Field AS, Raymond WA, Rickard M, et al.
The International Academy of Cytology Yokohama System for Reporting Breast Fine-Needle Aspiration Biopsy Cytopathology.
Acta Cytol. 2019; 63(4):257-273 [PubMed] Related Publications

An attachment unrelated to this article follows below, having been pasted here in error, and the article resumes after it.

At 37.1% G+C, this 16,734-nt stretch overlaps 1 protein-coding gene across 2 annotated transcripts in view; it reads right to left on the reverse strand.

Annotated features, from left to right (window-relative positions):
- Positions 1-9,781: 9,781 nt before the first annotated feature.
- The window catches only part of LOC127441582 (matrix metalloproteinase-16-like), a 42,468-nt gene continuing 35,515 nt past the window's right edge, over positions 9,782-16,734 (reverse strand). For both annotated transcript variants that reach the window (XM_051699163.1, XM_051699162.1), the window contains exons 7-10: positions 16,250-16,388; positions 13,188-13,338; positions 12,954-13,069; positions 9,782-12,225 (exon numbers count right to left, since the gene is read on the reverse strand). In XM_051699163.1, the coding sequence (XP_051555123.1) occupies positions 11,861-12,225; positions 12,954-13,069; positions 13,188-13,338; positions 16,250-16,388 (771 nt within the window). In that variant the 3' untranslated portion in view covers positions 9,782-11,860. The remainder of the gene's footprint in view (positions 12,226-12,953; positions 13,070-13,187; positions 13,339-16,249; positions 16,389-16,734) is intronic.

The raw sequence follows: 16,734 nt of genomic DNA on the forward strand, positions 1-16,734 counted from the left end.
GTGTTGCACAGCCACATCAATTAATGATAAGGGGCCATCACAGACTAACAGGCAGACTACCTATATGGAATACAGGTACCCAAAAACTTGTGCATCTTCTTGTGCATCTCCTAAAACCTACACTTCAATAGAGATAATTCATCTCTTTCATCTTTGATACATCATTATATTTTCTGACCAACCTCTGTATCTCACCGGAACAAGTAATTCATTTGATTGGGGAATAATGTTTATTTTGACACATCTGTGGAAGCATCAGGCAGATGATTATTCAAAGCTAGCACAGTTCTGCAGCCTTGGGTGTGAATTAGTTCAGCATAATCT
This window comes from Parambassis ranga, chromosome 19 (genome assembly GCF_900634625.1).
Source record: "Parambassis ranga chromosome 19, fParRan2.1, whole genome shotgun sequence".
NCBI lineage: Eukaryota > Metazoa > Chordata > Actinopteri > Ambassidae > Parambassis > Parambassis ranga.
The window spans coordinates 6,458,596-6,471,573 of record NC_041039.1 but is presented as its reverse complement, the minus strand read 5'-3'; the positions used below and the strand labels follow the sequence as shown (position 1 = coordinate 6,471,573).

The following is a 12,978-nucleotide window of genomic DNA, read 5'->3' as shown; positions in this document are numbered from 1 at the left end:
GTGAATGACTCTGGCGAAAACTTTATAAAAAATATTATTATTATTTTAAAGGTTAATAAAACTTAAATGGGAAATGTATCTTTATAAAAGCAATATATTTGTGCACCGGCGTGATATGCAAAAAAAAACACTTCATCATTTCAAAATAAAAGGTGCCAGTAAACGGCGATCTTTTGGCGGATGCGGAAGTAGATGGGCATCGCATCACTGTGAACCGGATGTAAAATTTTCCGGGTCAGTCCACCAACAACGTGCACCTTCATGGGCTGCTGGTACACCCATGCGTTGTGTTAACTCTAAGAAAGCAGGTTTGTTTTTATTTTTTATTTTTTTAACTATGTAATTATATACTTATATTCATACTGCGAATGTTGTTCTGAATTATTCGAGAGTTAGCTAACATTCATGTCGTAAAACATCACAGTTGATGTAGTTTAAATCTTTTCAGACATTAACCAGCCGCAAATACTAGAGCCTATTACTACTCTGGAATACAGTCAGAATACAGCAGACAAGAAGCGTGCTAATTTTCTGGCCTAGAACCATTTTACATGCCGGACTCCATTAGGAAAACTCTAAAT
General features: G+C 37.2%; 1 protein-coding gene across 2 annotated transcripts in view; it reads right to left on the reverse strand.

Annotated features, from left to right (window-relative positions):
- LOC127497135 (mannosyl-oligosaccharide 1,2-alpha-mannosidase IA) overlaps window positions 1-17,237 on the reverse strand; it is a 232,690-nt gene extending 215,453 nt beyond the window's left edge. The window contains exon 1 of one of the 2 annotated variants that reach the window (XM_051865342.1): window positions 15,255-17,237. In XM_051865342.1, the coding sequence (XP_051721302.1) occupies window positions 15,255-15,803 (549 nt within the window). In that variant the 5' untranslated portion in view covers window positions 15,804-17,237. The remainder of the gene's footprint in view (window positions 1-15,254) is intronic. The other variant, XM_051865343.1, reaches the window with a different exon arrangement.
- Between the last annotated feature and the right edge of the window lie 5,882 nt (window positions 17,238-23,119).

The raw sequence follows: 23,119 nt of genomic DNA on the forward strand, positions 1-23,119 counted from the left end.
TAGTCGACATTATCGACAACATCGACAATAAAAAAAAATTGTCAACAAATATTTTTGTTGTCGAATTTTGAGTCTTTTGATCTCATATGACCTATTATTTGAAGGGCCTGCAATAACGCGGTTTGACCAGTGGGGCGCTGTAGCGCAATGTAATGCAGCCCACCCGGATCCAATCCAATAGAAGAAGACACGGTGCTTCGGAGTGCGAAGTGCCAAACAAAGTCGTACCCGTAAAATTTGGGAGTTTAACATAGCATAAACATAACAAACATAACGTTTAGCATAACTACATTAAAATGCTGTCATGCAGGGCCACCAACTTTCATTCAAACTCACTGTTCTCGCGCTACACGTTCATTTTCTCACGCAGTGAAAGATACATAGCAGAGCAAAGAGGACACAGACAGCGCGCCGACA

The International Academy of Cytology (IAC) gathered together a group of cytopathologists expert in breast cytology who, working with clinicians expert in breast diagnostics and management, have developed the IAC Yokohama System for Reporting Breast Fine-Needle Aspiration Biopsy (FNAB) Cytology. The project was initiated with the first cytopathology group meeting in Yokohama at the 2016 International Congress of Cytology. This IAC Yokohama System defines five categories for reporting breast cytology, each with a clear descriptive term for the category, a definition, a risk of malignancy (ROM) and a suggested management algorithm. The key diagnostic cytopathology features of each of the lesions within each category will be presented more fully in a subsequent atlas. The System emphasizes that the crucial requirements for diagnostic breast FNAB cytology are a high standard for the performance of the FNAB and for the making of direct smears, and well-trained experienced cytopathologists to interpret the material. The performance indicators of breast FNAB, including specificity and sensitivity, negative predictive value, positive predictive value and ROM stated in this article have been derived from the recent literature. The current practice of breast FNAB has evolved with the increasing use of ultrasound guidance and rapid on-site evaluation. Two recent publications have shown a range of ROM for the insufficient/inadequate category of 2.6-4.8%, benign 1.4-2.3%, atypical 13-15.7%, suspicious of malignancy 84.6-97.1%, and malignant 99.0-100%. The management algorithm in the System provides options because there are variations in the management of breast lesions using FNAB and core-needle biopsy in those countries utilizing the "triple test" of clinical, imaging, and FNAB assessment, and also variations in the availability of CNB and imaging in low- and middle-income countries. The System will stimulate further discussion and research, particularly in the cytological diagnostic features of specific lesions within each category and in management recommendations. This will lead to continuing improvements in the care of patients with breast lesions and possible modifications to the IAC Yokohama System.